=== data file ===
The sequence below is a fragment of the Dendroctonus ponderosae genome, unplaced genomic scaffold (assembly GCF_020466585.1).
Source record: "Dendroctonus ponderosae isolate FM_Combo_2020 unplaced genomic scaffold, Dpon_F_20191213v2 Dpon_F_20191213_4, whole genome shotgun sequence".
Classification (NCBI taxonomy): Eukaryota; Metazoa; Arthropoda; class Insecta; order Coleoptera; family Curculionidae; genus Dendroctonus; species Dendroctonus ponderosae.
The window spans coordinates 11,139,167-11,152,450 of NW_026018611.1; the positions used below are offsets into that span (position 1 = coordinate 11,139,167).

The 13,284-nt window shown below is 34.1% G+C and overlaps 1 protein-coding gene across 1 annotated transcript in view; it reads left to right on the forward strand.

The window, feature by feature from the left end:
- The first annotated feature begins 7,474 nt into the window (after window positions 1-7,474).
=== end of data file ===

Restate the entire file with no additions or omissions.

The sequence below is a fragment of the Dendroctonus ponderosae genome, unplaced genomic scaffold (assembly GCF_020466585.1).
Source record: "Dendroctonus ponderosae isolate FM_Combo_2020 unplaced genomic scaffold, Dpon_F_20191213v2 Dpon_F_20191213_4, whole genome shotgun sequence".
Classification (NCBI taxonomy): Eukaryota; Metazoa; Arthropoda; class Insecta; order Coleoptera; family Curculionidae; genus Dendroctonus; species Dendroctonus ponderosae.
The window spans coordinates 11,139,167-11,152,450 of NW_026018611.1; the positions used below are offsets into that span (position 1 = coordinate 11,139,167).

The 13,284-nt window shown below is 34.1% G+C and overlaps 1 protein-coding gene across 1 annotated transcript in view; it reads left to right on the forward strand.

The window, feature by feature from the left end:
- The first annotated feature begins 7,474 nt into the window (after window positions 1-7,474).